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“For we are God’s masterpiece. He has created us anew in Christ Jesus, so we can do the good things he planned for us long ago.” (NLT)


I think it’s fair to say I consider this one of my life verses.


After all, it reveals God’s purpose in creating us — He planned that we would do good things from the moment He created us. And, since He is omniscient and omnipotent and exists outside the boundaries of time, that means you and I were created with purpose and direction from before anything and everything ever began. 


If you’ve ever searched for meaning and purpose in life, it just doesn’t get better than that. 


Now, many of you will probably notice that I quoted the New Living Translation for this particular verse. And, yes, the NLT is the only translation I know that uses the word “masterpiece” in that first sentence. Most other versions use “workmanship.” The NIV uses “handiwork,” and a couple of translations just say we are His creation.


But a friend of mine recently posted that the Greek word in that verse is ποίημα (poiēma), which according to Strong’s Concordance means, “ A thing made, a work, workmanship. From poieo; a product, i.e. Fabric.” 


Now, while it would strictly seem that “workmanship” would be the closest match, there’s something else going on here.  You see, “poiema” is the same word from which we derive our English word, “poem.” The root word is “poiesis” in Greek, which means “to make.”


So, suddenly that verse has even deeper meaning. 


If you and I are God’s poetry, I think I need to stop and think about who I am in God’s eyes a little more deeply. 


It’s not uncommon to hear people talk about how messed up they are, and you don’t have to wait long at all to hear someone going off on how messed up the whole world is. (Except for you and me, of course.) And yes, we do live in a fallen world…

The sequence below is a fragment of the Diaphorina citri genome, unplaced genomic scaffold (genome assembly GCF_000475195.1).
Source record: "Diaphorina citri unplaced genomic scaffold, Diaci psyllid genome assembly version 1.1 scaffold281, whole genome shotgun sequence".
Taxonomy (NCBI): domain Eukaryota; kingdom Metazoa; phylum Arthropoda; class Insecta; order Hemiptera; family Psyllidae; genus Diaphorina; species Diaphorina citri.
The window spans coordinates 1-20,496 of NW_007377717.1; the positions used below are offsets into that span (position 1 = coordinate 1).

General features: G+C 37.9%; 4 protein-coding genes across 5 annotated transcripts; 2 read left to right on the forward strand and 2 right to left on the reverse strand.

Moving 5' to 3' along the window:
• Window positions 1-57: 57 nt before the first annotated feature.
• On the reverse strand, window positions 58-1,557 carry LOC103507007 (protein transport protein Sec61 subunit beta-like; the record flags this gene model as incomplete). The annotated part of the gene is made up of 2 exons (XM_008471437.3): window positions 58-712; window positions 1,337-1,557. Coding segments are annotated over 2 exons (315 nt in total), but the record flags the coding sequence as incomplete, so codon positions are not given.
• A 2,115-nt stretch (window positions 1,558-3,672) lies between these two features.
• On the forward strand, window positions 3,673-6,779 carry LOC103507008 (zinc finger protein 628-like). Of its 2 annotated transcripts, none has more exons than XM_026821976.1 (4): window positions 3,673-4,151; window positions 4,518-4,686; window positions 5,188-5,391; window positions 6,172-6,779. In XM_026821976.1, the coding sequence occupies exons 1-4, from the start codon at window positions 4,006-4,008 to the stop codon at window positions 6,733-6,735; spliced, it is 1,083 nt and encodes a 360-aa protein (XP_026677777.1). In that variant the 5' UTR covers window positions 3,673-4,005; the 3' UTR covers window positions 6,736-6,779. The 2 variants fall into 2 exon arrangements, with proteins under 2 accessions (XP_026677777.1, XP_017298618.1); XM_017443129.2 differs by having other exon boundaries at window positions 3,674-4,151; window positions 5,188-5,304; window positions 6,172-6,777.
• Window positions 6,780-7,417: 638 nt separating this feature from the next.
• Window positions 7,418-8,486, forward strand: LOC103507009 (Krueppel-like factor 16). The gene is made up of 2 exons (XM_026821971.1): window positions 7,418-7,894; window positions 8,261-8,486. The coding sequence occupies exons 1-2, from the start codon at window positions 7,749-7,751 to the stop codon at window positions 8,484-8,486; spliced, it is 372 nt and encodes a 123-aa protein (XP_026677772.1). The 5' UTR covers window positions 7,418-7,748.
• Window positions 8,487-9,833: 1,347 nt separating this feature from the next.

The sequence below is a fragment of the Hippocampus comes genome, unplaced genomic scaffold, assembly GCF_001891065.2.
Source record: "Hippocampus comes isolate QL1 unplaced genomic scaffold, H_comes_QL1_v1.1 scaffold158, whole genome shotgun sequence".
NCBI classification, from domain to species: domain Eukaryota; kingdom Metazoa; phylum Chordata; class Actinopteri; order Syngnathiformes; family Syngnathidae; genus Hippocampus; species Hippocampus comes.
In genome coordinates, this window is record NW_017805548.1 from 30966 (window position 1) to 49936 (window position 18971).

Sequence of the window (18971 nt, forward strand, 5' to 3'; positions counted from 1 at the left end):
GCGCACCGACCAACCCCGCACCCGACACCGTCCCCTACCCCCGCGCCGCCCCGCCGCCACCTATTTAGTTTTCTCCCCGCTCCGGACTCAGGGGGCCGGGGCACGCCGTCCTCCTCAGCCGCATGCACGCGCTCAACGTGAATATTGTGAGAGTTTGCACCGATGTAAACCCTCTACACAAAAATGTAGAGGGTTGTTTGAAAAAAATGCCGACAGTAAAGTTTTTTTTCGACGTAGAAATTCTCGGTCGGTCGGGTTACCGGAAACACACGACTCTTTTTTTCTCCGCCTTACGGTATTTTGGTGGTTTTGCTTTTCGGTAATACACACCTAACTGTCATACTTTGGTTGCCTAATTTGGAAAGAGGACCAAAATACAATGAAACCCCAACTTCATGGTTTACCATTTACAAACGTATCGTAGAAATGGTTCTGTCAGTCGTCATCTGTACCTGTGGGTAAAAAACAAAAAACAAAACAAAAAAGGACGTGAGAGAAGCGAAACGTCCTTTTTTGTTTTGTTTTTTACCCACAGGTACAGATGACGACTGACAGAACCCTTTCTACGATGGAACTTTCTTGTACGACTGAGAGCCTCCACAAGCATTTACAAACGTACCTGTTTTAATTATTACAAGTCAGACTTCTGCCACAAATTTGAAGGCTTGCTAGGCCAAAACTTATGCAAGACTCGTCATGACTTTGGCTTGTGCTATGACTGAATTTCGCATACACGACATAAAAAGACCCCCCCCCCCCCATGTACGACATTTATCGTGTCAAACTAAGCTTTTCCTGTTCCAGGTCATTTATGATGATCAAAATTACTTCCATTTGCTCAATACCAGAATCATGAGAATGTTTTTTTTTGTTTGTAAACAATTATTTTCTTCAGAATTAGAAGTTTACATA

But if we are that bad and awful and utterly hopeless, why would God Himself die for us in such a horribly painful and humiliating way? Why would He give His life for me? Or you?


And what about verses like Zephaniah 3:17 where it says God rejoices over us with singing? What about all of heaven rejoicing and singing when one lost sinner gets saved? (Luke 15:10) 


If I am a poem God wrote from before He made the universe and everything in it, I might just have to rethink how I approach this life –and what I have left of it.


And if you are a poem God penned to show off His majesty and beauty and wisdom, well… maybe I might have to rethink your value and worthiness as a human being before I throw you under the bus because I disagree with some aspect of your theology, or your politics, or the brand of car you drive. 


Maybe God loves poetry. Come to think of it, there’s a whole lot of it in the Bible, especially in that book called “Psalms.” 


And, although I don’t sit around in hipster coffee shops reading or listening to poetry while snapping my fingers, I sure enjoy a song praising Him with lyrics that lift my heart and help me see things His way.


So, maybe –just maybe– there’s a little part of me that enjoys a good poem every once in a while, too. Maybe I can try to be a better poem more often. 



Today’s Praise

Zephaniah 3:17

“For the LORD your God is living among you. He is a mighty savior. He will take delight in you with gladness. With his love, he will calm all your fears. He will rejoice over you with joyful songs.” (NLT)



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